Qlik Senior Director, Global Market Intelligence Lead, Dan Sommer discusses the top data trends and predictions for 2021.
By Dan Sommer
COVID-19 has been a much-needed catalyst for change and innovation. Across the globe, the pandemic has accelerated the adoption of digital technologies by several years, with an even greater leap observed in Asia.
As a result, the digital development that was once linear suddenly became immediate and a ‘digital switch’ is taking place. Companies are now accelerating their digital transformation and ensuring the data they are using to make decisions is not only up-to-date and accurate, but readily accessible and understandable to drive more informed decision-making and support new business moments.
Here are five trends that have developed with this digital switch:
Up-to-date, business-ready data is more important than ever. The last six months have taught us that when forecasting, variables can change rapidly and disrupt planning; yet many organisations are working with data that is too old to support such an agile approach to business. This affects their ability to identify opportunities or risks on the horizon – both of which are critical to their survival in these uncertain times.
Now is the time to ensure that analytics engines are not only set-up to show the most pertinent insights to enable fast, informed decision-making, but that the data integration processes from all systems – whether ERP, CRM or SaaS applications – can feed them in real-time.
Capturing and synthesising alternative data has become essential. While investment firms have long used alternative data – like audio, sentiment, and aerial photos – to capture information at an early stage and use it to inform decisions, it’s potential is being rapidly recognised in new industries.
We are dealing with an unpredictable business landscape. Other sectors have begun to see the value in mining alternative data to help them read signals earlier and establish a clearer picture before making a decision.
SaaS is everyone’s best friend. Even the most conservative companies with the biggest inertia are moving toward ‘as a service’ to help them offer more services to their employees and customers remotely. Many have done this to enable operations to keep running in times when we can’t go into the office.
Others have adopted software-as-a-service (SaaS) to take advantage of high computing power in the cloud, such as artificial intelligence (AI), to drive greater efficiencies.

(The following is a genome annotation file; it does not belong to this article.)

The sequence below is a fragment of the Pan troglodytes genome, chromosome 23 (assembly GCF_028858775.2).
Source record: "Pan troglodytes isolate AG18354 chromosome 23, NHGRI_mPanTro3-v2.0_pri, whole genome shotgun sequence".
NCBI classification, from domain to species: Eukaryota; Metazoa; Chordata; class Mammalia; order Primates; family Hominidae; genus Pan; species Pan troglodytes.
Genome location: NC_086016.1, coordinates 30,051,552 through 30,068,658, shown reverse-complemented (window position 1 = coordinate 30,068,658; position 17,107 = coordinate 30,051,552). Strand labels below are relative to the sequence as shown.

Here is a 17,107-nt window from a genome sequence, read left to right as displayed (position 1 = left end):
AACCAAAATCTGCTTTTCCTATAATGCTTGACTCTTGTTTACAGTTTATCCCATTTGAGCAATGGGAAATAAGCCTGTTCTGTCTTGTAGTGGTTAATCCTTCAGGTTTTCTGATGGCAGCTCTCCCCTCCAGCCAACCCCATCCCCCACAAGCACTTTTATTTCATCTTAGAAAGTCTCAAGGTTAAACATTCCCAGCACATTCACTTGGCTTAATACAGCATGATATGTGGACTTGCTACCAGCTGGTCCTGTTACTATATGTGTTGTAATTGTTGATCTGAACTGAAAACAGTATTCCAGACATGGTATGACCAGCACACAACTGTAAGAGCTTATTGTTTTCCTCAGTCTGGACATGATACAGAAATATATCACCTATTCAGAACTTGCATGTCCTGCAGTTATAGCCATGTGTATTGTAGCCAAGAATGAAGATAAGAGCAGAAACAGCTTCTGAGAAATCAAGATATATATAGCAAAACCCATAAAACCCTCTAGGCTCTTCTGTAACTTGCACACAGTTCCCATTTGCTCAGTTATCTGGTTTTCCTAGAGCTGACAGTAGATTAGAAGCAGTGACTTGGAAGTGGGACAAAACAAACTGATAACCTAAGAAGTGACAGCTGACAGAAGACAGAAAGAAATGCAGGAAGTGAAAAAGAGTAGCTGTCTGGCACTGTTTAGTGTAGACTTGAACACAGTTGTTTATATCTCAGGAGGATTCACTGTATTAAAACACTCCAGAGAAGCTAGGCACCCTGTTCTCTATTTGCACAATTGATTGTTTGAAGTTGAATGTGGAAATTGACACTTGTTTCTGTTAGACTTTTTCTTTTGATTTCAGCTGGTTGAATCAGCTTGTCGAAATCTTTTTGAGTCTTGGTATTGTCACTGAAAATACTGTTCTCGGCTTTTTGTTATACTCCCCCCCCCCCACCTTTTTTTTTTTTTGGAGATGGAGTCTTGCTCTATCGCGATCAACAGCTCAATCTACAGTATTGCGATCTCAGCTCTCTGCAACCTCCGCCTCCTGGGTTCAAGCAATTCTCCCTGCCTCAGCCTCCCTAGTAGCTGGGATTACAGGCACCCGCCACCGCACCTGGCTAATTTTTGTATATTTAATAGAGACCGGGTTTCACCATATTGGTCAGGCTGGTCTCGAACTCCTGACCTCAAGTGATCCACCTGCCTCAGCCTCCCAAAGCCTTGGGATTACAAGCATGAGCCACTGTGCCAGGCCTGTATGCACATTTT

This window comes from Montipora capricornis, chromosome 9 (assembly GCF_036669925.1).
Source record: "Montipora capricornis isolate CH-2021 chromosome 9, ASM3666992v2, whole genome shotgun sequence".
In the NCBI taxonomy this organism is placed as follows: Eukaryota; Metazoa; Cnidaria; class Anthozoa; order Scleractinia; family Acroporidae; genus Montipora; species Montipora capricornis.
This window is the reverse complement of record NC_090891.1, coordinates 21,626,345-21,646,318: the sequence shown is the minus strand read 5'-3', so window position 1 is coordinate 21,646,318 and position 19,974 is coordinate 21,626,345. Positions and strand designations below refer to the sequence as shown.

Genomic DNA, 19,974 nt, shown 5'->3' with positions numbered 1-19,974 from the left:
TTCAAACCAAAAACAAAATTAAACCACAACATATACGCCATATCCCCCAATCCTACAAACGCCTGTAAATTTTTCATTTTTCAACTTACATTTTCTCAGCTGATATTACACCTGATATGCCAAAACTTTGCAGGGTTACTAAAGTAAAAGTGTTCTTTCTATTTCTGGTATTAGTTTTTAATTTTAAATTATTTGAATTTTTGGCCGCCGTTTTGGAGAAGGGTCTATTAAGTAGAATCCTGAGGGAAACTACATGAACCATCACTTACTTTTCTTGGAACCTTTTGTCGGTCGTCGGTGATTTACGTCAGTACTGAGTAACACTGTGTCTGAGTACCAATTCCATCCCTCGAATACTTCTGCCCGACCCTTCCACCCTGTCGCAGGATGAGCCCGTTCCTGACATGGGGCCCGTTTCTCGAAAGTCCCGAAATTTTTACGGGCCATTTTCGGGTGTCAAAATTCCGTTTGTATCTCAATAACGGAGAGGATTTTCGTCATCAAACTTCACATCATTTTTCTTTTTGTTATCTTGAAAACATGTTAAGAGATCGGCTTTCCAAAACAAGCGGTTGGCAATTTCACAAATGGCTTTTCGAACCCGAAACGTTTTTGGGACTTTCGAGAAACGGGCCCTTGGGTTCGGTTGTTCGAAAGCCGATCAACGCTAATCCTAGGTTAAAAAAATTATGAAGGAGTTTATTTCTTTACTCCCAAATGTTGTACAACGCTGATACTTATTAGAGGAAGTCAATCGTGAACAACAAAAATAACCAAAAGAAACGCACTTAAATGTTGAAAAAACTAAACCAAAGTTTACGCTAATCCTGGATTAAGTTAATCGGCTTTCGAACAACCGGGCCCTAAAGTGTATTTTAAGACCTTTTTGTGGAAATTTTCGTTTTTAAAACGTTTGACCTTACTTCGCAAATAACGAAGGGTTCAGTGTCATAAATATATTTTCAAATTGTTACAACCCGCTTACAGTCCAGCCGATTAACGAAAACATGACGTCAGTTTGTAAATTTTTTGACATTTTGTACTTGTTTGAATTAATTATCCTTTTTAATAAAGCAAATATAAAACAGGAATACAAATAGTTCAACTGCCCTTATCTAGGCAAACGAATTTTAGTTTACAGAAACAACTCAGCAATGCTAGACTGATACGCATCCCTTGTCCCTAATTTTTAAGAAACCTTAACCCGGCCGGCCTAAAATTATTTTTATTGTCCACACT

While the focus is on SaaS right now, to co-exist with on-premise, this shift will be the start of bigger data integration and migration efforts. This holds a lot of promise, but businesses should be aware that when applications are configured into SaaS, the cloud software processes can result in data being locked-in.
Shared data, visualisations and storytelling are consumed by the masses. In 2020, data and data visualisations exploded in mainstream news. General audiences pored over data in sources like the Johns Hopkins University Center for Systems Science and Engineering and Our World in Data. Now more than ever, we’ve seen the importance of delivering the last mile in data storytelling and infographics.
There has been a massive up leveling in the conversation about data, where armchair epidemiologists are able to say things like, ‘That’s a logarithmic scale’, and ‘Here’s the problem with comparing per capita’. This development will bring in millions more on the journey toward data literacy. But data is too often becoming politically fraught. How do we double-click beyond the picture? Get to the point behind the data point? Surface lineage and easily bring in new data sets?
Technically, an expansion of context will be supported by more common data models and more business logic, accessible in catalogues and data marketplaces. This will help synthesis and more productive discussion. But we’ll also need to start building ways of agreeing on the common ground – and work on an etiquette for intellectual honesty in debating data.
Collaboration has to coalesce earlier in the chain. In 2020, we’ve seen a step change in the embracing of web conferencing, remote collaboration and online learning. We’re in a new world where we can’t gather as often for a quick huddle in the office or sketch out an idea on a whiteboard.
Also, an increasingly fast-moving world means that in many cases, people don’t have time to wait to make a decision while someone builds a dashboard.
The convergence of data management and analytics in the market has created opportunities for integration points between the components of a data pipeline, combining synthesis with analysis and enabling active metadata, business logic and catalogues to act as connective tissue. This in turn will push collaboration, innovation and discussions to the data itself.
The digital switch has increased our dependence on technology and data in a way that the world has never seen before.
Timely access to accurate information is informing every aspect of our lives and is fundamental to not only the ability of companies to survive in this environment, but in helping us manage the virus and identify the safest ways that we can interact with society.
Now that this shift has begun, the transformation that we will see in the way that data is used to accelerate innovation and improve the services that we interact with every day will be phenomenal. The above trends may lead us down that path, so let’s wait and see how 2021 unfolds.
(Ed. Sweden-based Dan Sommer says he is the global lead for Qlik’s Market Intelligence Program. With close to 20 years’ experience in the IT industry, Sommer says his previous roles included Research Director, Agenda Manager and Global Lead for BI and Analytics Markets at Gartner. Featured image of Sommer provided courtesy of Qlik.)